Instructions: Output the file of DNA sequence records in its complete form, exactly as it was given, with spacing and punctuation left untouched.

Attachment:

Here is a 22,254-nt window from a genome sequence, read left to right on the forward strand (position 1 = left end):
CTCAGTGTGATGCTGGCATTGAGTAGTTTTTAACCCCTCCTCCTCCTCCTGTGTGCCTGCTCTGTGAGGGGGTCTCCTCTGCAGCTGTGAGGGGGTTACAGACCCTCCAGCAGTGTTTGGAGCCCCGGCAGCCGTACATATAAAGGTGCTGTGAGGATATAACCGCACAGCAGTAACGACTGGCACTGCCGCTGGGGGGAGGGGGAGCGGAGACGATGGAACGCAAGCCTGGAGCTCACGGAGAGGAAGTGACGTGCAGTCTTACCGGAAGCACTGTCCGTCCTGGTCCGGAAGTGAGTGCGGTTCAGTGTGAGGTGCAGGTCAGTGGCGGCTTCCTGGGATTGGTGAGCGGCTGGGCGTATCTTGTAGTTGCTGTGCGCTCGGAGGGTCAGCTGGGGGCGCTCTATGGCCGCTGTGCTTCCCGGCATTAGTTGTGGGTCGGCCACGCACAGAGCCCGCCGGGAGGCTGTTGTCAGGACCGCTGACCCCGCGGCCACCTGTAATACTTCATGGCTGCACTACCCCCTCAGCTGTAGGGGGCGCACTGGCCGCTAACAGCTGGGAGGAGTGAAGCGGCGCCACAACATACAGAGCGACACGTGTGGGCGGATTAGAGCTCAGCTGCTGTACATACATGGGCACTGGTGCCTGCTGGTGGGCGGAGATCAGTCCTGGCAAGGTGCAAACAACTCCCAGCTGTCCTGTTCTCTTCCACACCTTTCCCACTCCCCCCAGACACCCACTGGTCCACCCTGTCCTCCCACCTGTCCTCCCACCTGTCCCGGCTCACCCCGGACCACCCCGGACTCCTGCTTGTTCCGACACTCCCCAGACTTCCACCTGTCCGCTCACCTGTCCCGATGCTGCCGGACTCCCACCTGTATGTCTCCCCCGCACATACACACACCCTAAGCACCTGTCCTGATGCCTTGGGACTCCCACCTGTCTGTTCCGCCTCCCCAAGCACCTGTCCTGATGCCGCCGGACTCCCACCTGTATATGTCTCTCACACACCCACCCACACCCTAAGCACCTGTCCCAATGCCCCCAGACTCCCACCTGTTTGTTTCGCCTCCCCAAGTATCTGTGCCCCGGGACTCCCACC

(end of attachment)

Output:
Here is a 22,254-nt window from a genome sequence, read left to right on the forward strand (position 1 = left end):
CTCAGTGTGATGCTGGCATTGAGTAGTTTTTAACCCCTCCTCCTCCTCCTGTGTGCCTGCTCTGTGAGGGGGTCTCCTCTGCAGCTGTGAGGGGGTTACAGACCCTCCAGCAGTGTTTGGAGCCCCGGCAGCCGTACATATAAAGGTGCTGTGAGGATATAACCGCACAGCAGTAACGACTGGCACTGCCGCTGGGGGGAGGGGGAGCGGAGACGATGGAACGCAAGCCTGGAGCTCACGGAGAGGAAGTGACGTGCAGTCTTACCGGAAGCACTGTCCGTCCTGGTCCGGAAGTGAGTGCGGTTCAGTGTGAGGTGCAGGTCAGTGGCGGCTTCCTGGGATTGGTGAGCGGCTGGGCGTATCTTGTAGTTGCTGTGCGCTCGGAGGGTCAGCTGGGGGCGCTCTATGGCCGCTGTGCTTCCCGGCATTAGTTGTGGGTCGGCCACGCACAGAGCCCGCCGGGAGGCTGTTGTCAGGACCGCTGACCCCGCGGCCACCTGTAATACTTCATGGCTGCACTACCCCCTCAGCTGTAGGGGGCGCACTGGCCGCTAACAGCTGGGAGGAGTGAAGCGGCGCCACAACATACAGAGCGACACGTGTGGGCGGATTAGAGCTCAGCTGCTGTACATACATGGGCACTGGTGCCTGCTGGTGGGCGGAGATCAGTCCTGGCAAGGTGCAAACAACTCCCAGCTGTCCTGTTCTCTTCCACACCTTTCCCACTCCCCCCAGACACCCACTGGTCCACCCTGTCCTCCCACCTGTCCTCCCACCTGTCCCGGCTCACCCCGGACCACCCCGGACTCCTGCTTGTTCCGACACTCCCCAGACTTCCACCTGTCCGCTCACCTGTCCCGATGCTGCCGGACTCCCACCTGTATGTCTCCCCCGCACATACACACACCCTAAGCACCTGTCCTGATGCCTTGGGACTCCCACCTGTCTGTTCCGCCTCCCCAAGCACCTGTCCTGATGCCGCCGGACTCCCACCTGTATATGTCTCTCACACACCCACCCACACCCTAAGCACCTGTCCCAATGCCCCCAGACTCCCACCTGTTTGTTTCGCCTCCCCAAGTATCTGTGCCCCGGGACTCCCACC